BY GINNA PARSONS

Daily Journal

SALTILLO - Ask Mary Alice Stanley for a recipe, and you're likely to get ingredients like a pinch of this and a sprinkle of that.

That's because Stanley learned to cook from women who didn't use cookbooks, but their memories. "I learned from my grandmother, my mother and my wonderful mother-in-law," said Stanley, 74. "They didn't measure stuff then. It was a pinch of this and a handful of that - flour and sugar. That's the way I cook a lot of times now."

It doesn't seem to matter much to folks whether Stanley uses a recipe or not just as long as she cooks something good - and she's been cooking good food for folks for quite a while.

Stanley's love of cooking goes back 30 or more years. For the longest time, she tried to get her husband, Allen, to buy her a restaurant. "But my husband said no, that was too confining. After he died (in 1982), I didn't know what I wanted to do, so I went to work in a restaurant. I've been in the food service business ever since."

Stanley works full time cooking breakfast and lunch for 30 or so residents and staff members at Dogwood Plantation, an assisted living home in Saltillo; she's been there for eight years, since the day it opened.

Before that, she cooked at Barbara's Place in Saltillo. For a few years before that, she lived with and cooked for Bud and Charlene Fletcher and their children in Baton Rouge, La., after cooking for them first in Tupelo. "When I got their children raised, I moved back here." (The Fletchers also moved back to Tupelo a few years later.)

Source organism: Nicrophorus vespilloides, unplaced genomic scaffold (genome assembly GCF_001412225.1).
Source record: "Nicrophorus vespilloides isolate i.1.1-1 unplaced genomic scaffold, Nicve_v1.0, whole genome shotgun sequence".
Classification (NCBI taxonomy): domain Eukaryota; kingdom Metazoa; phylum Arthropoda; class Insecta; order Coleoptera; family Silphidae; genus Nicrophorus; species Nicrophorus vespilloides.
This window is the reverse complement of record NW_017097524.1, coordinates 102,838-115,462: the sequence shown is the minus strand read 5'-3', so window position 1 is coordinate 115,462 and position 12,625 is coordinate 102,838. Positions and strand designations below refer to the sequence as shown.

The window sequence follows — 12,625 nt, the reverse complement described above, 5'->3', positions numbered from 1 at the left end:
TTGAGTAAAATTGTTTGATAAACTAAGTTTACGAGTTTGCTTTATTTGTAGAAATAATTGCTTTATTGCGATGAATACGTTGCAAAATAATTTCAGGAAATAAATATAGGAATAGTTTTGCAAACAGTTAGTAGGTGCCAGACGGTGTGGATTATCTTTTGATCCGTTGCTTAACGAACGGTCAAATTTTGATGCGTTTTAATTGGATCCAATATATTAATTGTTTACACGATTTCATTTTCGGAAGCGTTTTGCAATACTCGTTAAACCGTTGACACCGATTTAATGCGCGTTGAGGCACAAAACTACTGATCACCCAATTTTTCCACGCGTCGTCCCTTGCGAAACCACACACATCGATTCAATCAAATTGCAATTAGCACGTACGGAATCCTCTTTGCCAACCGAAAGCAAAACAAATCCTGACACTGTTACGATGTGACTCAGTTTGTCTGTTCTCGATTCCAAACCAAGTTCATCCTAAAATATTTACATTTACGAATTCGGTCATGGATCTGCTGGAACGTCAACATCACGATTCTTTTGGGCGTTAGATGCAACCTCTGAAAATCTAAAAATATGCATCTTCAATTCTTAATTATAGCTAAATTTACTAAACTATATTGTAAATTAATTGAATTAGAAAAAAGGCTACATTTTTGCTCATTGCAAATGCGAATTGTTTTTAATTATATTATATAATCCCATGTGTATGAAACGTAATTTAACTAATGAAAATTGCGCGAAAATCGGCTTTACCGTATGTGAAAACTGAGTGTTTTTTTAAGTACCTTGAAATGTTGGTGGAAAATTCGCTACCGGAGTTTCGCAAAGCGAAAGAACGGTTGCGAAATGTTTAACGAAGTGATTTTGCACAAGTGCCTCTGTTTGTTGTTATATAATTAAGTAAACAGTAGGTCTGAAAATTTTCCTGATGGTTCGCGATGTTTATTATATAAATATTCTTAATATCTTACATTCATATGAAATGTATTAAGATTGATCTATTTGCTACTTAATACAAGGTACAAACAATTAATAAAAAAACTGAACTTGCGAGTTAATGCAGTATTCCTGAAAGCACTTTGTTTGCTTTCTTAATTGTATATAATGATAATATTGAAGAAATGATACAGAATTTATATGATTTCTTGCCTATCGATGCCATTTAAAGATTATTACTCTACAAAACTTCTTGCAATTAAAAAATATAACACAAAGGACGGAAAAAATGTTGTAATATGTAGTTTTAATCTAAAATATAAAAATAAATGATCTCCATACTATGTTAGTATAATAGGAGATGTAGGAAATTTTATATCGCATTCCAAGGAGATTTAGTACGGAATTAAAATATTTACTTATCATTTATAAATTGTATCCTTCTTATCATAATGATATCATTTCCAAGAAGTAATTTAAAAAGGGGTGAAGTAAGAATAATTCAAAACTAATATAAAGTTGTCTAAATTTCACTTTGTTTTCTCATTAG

Earlier still, Stanley spent five years cooking at Mrs. Delby's restaurant on South Gloster Street in Tupelo, where Hunan Chinese Restaurant is located today. This was her first time to cook for the public. "It was just good, family-type food there," Stanley said, and that's still the kind of food she prepares today.

Stanley's family, which includes two daughters, three granddaughters and six great-grandchildren, is partial to her fresh apple cake, her chicken and dumplings and her chess pie. "When my family is gathered, we have to have chess pie," she said.

Stanley herself likes smothered steak and ham and biscuits. "I don't care for chicken. Period. I've fried so much chicken in my life that I've gotten to where I can't eat it."

Born in Tupelo to Myrtle and Paul Lanphere, Stanley and her family moved to Saltillo right after the Tupelo tornado in 1936. She was only 8 at the time, but she remembers the day and its aftermath. She also remembers many happier times before the storm and, in fact, attributes her love of cooking to those times. "I feel like I inherited my love of cooking from my grandmother (Cordelia Dugard)," she said. "They ran a boarding house in Tupelo and she cooked for the men who worked at the mill nearby. This was in the early 1930s. She cooked for 35 or 40 men, three meals a day. I can remember her dining room; she had a big long table and she had a huge kitchen. I think that's when I got interested."

Do you know a good cook? Send your nominations to Cook of the Week, P.O. Box 909, Tupelo, MS 38802. Or you can fax them to 662-842-2233 or e-mail them to ginna.parsons@djournal.com. Each Cook of the Week will receive $10 from the Daily Journal.

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